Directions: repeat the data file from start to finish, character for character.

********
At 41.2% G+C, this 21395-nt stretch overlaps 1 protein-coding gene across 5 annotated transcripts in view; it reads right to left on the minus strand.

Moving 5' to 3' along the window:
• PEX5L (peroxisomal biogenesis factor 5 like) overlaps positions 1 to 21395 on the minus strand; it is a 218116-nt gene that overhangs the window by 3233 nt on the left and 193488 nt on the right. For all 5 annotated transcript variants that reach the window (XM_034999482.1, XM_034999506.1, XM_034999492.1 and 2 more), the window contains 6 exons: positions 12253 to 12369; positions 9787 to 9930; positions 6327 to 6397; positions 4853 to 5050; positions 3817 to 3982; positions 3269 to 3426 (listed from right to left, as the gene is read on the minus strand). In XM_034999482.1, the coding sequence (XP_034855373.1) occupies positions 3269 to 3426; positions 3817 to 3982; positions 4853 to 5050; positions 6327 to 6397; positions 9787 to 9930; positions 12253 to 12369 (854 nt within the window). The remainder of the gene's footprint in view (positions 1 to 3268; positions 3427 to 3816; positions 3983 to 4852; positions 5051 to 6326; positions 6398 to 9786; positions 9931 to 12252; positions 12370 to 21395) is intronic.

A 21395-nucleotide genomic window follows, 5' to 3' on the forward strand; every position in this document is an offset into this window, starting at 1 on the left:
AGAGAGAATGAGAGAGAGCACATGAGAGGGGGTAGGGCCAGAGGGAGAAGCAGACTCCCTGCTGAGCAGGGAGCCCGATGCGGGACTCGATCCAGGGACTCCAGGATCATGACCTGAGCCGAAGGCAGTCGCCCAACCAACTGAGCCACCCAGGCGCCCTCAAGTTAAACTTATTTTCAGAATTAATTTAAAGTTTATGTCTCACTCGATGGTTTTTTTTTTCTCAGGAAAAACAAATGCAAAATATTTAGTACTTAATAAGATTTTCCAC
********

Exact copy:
At 41.2% G+C, this 21395-nt stretch overlaps 1 protein-coding gene across 5 annotated transcripts in view; it reads right to left on the minus strand.

Moving 5' to 3' along the window:
• PEX5L (peroxisomal biogenesis factor 5 like) overlaps positions 1 to 21395 on the minus strand; it is a 218116-nt gene that overhangs the window by 3233 nt on the left and 193488 nt on the right. For all 5 annotated transcript variants that reach the window (XM_034999482.1, XM_034999506.1, XM_034999492.1 and 2 more), the window contains 6 exons: positions 12253 to 12369; positions 9787 to 9930; positions 6327 to 6397; positions 4853 to 5050; positions 3817 to 3982; positions 3269 to 3426 (listed from right to left, as the gene is read on the minus strand). In XM_034999482.1, the coding sequence (XP_034855373.1) occupies positions 3269 to 3426; positions 3817 to 3982; positions 4853 to 5050; positions 6327 to 6397; positions 9787 to 9930; positions 12253 to 12369 (854 nt within the window). The remainder of the gene's footprint in view (positions 1 to 3268; positions 3427 to 3816; positions 3983 to 4852; positions 5051 to 6326; positions 6398 to 9786; positions 9931 to 12252; positions 12370 to 21395) is intronic.

A 21395-nucleotide genomic window follows, 5' to 3' on the forward strand; every position in this document is an offset into this window, starting at 1 on the left:
AGAGAGAATGAGAGAGAGCACATGAGAGGGGGTAGGGCCAGAGGGAGAAGCAGACTCCCTGCTGAGCAGGGAGCCCGATGCGGGACTCGATCCAGGGACTCCAGGATCATGACCTGAGCCGAAGGCAGTCGCCCAACCAACTGAGCCACCCAGGCGCCCTCAAGTTAAACTTATTTTCAGAATTAATTTAAAGTTTATGTCTCACTCGATGGTTTTTTTTTTCTCAGGAAAAACAAATGCAAAATATTTAGTACTTAATAAGATTTTCCAC